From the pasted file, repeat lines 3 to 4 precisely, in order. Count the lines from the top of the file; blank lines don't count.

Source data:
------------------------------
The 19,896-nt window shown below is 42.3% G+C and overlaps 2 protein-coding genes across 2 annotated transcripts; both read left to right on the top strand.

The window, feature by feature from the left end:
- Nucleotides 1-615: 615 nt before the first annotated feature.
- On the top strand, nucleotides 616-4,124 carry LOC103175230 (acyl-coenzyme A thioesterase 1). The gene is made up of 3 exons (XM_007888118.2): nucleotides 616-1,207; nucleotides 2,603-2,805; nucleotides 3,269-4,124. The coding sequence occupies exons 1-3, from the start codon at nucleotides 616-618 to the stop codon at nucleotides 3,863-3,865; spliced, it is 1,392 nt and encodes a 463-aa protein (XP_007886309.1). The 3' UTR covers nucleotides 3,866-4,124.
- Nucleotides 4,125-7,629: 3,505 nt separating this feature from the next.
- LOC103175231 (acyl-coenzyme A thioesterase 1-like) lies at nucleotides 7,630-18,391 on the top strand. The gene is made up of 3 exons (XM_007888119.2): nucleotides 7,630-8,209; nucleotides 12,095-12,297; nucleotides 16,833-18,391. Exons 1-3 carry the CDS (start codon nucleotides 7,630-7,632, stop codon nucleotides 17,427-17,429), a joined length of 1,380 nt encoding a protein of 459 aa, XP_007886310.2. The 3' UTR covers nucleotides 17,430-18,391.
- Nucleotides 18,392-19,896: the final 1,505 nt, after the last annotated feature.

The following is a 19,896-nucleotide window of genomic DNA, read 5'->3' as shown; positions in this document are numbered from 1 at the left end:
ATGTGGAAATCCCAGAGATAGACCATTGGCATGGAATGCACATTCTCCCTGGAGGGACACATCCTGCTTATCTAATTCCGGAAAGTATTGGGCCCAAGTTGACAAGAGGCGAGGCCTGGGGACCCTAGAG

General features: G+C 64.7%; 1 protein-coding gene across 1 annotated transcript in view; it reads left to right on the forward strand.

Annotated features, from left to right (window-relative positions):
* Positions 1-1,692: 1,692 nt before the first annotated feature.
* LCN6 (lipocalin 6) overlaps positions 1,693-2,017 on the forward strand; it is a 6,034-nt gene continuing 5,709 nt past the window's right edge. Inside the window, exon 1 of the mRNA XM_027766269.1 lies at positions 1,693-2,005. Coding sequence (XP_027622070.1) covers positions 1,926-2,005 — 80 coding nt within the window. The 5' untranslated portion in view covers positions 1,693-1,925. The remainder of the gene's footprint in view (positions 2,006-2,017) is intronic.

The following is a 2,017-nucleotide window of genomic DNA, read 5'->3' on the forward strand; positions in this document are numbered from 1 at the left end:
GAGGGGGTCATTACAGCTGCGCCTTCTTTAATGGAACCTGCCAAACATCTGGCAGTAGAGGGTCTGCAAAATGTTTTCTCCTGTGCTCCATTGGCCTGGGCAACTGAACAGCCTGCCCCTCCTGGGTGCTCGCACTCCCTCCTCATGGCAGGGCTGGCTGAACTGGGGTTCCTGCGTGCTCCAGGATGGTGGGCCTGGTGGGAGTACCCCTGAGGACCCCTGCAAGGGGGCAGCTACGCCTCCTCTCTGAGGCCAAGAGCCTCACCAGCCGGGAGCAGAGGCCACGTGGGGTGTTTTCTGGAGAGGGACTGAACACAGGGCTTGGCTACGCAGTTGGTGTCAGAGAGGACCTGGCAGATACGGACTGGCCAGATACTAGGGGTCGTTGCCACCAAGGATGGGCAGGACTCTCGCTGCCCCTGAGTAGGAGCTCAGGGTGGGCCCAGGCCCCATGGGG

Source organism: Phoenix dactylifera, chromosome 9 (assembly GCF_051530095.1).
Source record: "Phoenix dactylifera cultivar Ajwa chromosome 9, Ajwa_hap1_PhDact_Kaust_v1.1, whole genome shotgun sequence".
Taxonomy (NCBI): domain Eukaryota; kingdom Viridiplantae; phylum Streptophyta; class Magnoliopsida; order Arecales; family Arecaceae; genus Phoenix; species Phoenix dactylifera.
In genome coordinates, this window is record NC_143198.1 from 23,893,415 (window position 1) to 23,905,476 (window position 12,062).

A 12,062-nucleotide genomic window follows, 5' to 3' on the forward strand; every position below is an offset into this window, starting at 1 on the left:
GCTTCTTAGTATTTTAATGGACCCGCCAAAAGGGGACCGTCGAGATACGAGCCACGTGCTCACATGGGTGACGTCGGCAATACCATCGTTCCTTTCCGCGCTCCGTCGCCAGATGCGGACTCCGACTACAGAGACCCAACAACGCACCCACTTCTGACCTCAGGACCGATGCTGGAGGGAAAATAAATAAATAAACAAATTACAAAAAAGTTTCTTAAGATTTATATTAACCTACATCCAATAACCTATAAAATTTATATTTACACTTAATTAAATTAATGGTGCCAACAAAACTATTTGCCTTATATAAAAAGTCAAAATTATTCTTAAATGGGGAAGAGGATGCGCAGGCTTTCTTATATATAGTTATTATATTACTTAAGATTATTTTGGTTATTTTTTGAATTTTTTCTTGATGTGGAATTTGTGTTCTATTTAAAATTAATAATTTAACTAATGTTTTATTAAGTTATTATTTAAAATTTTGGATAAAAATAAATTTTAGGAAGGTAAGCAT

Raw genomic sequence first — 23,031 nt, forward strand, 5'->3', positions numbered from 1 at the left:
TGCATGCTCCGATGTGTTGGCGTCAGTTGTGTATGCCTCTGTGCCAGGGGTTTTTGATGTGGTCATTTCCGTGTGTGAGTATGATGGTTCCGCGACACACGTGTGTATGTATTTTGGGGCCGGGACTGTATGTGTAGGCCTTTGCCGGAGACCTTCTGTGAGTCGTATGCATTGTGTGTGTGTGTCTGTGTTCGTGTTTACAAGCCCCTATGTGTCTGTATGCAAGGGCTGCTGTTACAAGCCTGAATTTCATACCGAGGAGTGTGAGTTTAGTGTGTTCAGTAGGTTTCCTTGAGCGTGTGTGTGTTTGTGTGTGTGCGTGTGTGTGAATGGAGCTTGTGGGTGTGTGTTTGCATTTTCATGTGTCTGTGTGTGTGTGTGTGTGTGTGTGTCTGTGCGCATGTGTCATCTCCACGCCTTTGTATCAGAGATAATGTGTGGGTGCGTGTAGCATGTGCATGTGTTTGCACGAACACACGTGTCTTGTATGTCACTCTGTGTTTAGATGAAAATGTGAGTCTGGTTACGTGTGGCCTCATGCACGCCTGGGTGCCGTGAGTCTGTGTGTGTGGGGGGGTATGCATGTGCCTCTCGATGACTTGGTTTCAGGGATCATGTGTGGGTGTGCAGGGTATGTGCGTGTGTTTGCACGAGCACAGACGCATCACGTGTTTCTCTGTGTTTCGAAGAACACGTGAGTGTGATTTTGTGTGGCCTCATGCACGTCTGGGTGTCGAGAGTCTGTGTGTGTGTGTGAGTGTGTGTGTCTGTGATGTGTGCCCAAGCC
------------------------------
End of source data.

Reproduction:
- Nucleotides 1-615: 615 nt before the first annotated feature.
- On the top strand, nucleotides 616-4,124 carry LOC103175230 (acyl-coenzyme A thioesterase 1). The gene is made up of 3 exons (XM_007888118.2): nucleotides 616-1,207; nucleotides 2,603-2,805; nucleotides 3,269-4,124. The coding sequence occupies exons 1-3, from the start codon at nucleotides 616-618 to the stop codon at nucleotides 3,863-3,865; spliced, it is 1,392 nt and encodes a 463-aa protein (XP_007886309.1). The 3' UTR covers nucleotides 3,866-4,124.